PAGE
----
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Heat in space

  1. Oct 5, 2007 #1
    Heat is the the vibration of molecules in a medium. If this is so, then how is space cold if it is a vacuum. I'm aware that space has very few particles but I don't understand how heat is emitted. I'm guessing that it might have to do with radiation.
     
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  3. Oct 6, 2007 #2

    G01

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    Yes heat can travel through a vacuum as radiation. The thermal energy of atoms and molecules (made of charged particles) causes then to vibrate, which causes them to give off energy as electromagnetic radiation. The electromagnetic radiation can travel through a vacuum, taking the energy with it. This is how thermal energy is transmitted through a vacuum.
     
    Last edited: Oct 6, 2007
  4. Oct 6, 2007 #3

    Dale

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    There are three mechanisms of heat transfer: conduction, convection, and radiation. Conduction and convection do not occur in space, but radiation does. The reason space is said to be cold is because it radiates like a black body at about 4 Kelvin.
     
  5. Oct 6, 2007 #4
    Okay, so your saying that on earth as you radiate heat other things are radiating heat onto you. While in space you alone are radiating heat and nothing but distant stars radiate heat on you?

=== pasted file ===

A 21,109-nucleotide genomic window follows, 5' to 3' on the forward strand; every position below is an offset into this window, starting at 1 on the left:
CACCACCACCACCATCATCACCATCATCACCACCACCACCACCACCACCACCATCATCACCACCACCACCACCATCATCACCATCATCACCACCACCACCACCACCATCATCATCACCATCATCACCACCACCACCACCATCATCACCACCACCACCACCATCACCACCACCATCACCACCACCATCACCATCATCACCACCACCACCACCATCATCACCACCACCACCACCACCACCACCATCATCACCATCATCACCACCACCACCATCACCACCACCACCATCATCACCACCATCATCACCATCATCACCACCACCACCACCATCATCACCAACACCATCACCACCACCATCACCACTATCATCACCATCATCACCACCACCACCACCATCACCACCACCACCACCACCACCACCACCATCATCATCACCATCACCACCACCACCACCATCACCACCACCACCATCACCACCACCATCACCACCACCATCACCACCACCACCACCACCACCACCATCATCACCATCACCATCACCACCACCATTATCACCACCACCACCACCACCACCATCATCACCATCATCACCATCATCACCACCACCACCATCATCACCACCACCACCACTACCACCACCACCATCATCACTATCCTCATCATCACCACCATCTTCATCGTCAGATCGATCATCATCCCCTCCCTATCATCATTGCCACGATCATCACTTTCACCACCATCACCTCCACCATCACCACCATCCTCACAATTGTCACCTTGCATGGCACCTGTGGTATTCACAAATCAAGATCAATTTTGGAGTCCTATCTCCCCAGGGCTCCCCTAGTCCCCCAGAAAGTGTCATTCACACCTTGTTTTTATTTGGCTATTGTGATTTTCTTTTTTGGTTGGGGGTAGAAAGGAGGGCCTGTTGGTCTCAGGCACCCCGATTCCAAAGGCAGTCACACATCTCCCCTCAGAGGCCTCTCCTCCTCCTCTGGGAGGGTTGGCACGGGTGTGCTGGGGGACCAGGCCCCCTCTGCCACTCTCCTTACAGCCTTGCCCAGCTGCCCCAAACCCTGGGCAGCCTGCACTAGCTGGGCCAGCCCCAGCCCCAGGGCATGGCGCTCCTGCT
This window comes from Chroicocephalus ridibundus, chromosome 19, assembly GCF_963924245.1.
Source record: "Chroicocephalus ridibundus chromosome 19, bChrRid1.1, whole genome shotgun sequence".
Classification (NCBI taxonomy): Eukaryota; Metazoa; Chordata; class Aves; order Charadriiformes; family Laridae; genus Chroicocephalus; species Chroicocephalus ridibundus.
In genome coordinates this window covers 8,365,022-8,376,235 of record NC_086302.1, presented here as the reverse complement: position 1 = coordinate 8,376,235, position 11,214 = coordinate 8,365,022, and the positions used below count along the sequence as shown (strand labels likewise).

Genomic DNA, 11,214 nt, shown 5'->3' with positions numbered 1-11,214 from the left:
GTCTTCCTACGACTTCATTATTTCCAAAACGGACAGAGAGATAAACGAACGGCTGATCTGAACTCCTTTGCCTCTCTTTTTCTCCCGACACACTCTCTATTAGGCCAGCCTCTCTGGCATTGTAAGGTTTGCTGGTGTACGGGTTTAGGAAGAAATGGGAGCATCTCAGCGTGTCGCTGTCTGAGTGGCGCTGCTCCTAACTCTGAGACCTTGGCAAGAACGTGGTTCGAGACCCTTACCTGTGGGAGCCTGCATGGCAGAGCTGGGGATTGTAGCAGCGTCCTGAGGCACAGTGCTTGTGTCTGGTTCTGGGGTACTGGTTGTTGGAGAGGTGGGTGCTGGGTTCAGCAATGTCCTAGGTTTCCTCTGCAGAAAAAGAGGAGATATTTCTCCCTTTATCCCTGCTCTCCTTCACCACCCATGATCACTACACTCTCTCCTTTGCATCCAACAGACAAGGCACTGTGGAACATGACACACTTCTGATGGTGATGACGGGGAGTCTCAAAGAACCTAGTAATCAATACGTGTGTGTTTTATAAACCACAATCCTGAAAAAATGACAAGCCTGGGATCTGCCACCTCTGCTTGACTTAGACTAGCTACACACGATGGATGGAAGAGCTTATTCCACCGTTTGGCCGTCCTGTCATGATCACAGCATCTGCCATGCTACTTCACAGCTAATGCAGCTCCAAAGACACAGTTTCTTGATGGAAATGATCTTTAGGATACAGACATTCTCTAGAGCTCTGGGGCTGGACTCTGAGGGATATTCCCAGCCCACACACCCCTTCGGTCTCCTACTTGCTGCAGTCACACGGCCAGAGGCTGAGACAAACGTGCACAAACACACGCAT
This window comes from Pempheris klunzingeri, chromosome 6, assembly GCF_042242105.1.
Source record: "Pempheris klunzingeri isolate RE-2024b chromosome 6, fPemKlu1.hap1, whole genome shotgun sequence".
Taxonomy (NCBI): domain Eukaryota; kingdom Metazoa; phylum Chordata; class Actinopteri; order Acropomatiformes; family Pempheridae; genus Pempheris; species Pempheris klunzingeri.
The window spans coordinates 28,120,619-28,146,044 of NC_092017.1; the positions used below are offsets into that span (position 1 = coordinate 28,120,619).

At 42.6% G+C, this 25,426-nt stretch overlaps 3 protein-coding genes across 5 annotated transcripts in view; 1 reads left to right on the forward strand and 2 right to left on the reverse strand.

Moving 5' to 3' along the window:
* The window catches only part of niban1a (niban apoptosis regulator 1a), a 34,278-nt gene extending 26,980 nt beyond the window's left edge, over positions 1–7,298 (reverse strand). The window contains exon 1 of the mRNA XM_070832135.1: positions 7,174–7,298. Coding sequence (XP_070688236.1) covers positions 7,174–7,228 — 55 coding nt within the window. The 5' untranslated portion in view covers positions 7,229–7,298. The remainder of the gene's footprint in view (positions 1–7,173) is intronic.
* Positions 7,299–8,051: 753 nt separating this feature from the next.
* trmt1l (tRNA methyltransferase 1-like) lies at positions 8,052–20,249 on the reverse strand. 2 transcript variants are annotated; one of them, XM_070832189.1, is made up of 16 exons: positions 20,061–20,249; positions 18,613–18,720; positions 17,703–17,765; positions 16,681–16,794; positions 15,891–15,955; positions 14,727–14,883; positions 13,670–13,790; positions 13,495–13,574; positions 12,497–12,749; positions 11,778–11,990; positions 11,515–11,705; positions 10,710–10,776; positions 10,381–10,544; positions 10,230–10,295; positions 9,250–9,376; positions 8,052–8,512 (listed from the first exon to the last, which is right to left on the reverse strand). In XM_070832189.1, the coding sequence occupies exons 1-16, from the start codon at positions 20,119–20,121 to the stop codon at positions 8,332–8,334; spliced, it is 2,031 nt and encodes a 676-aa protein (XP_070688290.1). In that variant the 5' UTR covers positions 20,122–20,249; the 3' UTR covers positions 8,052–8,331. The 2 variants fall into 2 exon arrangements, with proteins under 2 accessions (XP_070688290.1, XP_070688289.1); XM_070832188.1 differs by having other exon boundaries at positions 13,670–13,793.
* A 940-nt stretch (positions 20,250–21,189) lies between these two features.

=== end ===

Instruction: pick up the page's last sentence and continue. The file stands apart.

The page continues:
6. Oct 6, 2007 #5

    DaveC426913

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    Correct, with one added detail: You are bombarded by microwave radiation at 4 degrees K.
     
  7. Oct 6, 2007 #6

    Dale

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    Yes, and as long as your temperature is >4 K you will continually be radiating away more heat than space is radiating back on you.
     
  8. Oct 6, 2007 #7
    What it the timescale of this radiation? I mean, if I jump into water at ~0 Celcius it will immediately feel extremely cold because heat is being rapidly removed from my body and transferred to the water. How will this feel in space? Im guessing that heat transfer by radiation is quite slow at temperatures of 37 C so that it won't feel very cold.
     
  9. Oct 6, 2007 #8

    Dale

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    There is a nice explanation and calculator at http://hyperphysics.phy-astr.gsu.edu/hbase/thermo/stefan.html#c2

    Using a human body-surface area of about 1.5 m^2 and an emissivity of about .7 you get something like 500 watts of heat loss. To put that in perspective, that is about 10000 food Calories per day, so you would have to eat at least 3 times the normal American diet just to get enough energy to compensate for heat loss, let alone the extra energy needed for other important things like breathing etc.
     
  10. Oct 6, 2007 #9

    russ_watters

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    Why don't we expand on that a little - it seems to contradict what bassplayer said if not fully explained...

    The microwave backtround radiation is left-over energy from the big-ban that is still flowing through the universe. It has been around so long and dissipated so much due to the expansion of the universe that it is now very "cold".
     
  11. Oct 6, 2007 #10

    russ_watters

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    Very cool and good to know. At rest, a person dissipates somewhere around 70 watts. 500 is probably near the maximum that an in-shape athlete could sustain for much time.